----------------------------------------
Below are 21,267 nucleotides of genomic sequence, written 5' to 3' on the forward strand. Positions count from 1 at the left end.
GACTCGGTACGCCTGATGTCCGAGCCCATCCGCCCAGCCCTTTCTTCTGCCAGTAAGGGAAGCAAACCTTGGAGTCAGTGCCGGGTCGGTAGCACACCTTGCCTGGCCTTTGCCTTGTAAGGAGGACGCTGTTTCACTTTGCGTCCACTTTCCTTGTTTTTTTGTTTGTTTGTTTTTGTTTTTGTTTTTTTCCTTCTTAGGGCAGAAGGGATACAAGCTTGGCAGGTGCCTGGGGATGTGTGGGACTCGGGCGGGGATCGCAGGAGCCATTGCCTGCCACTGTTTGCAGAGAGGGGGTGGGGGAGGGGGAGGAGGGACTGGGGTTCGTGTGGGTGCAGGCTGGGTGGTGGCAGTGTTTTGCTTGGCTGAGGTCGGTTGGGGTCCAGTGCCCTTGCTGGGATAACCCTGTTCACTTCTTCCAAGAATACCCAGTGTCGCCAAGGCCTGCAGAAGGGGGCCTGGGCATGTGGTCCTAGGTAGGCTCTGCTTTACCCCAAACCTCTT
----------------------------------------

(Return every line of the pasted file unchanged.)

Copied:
Below are 21,267 nucleotides of genomic sequence, written 5' to 3' on the forward strand. Positions count from 1 at the left end.
GACTCGGTACGCCTGATGTCCGAGCCCATCCGCCCAGCCCTTTCTTCTGCCAGTAAGGGAAGCAAACCTTGGAGTCAGTGCCGGGTCGGTAGCACACCTTGCCTGGCCTTTGCCTTGTAAGGAGGACGCTGTTTCACTTTGCGTCCACTTTCCTTGTTTTTTTGTTTGTTTGTTTTTGTTTTTGTTTTTTTCCTTCTTAGGGCAGAAGGGATACAAGCTTGGCAGGTGCCTGGGGATGTGTGGGACTCGGGCGGGGATCGCAGGAGCCATTGCCTGCCACTGTTTGCAGAGAGGGGGTGGGGGAGGGGGAGGAGGGACTGGGGTTCGTGTGGGTGCAGGCTGGGTGGTGGCAGTGTTTTGCTTGGCTGAGGTCGGTTGGGGTCCAGTGCCCTTGCTGGGATAACCCTGTTCACTTCTTCCAAGAATACCCAGTGTCGCCAAGGCCTGCAGAAGGGGGCCTGGGCATGTGGTCCTAGGTAGGCTCTGCTTTACCCCAAACCTCTT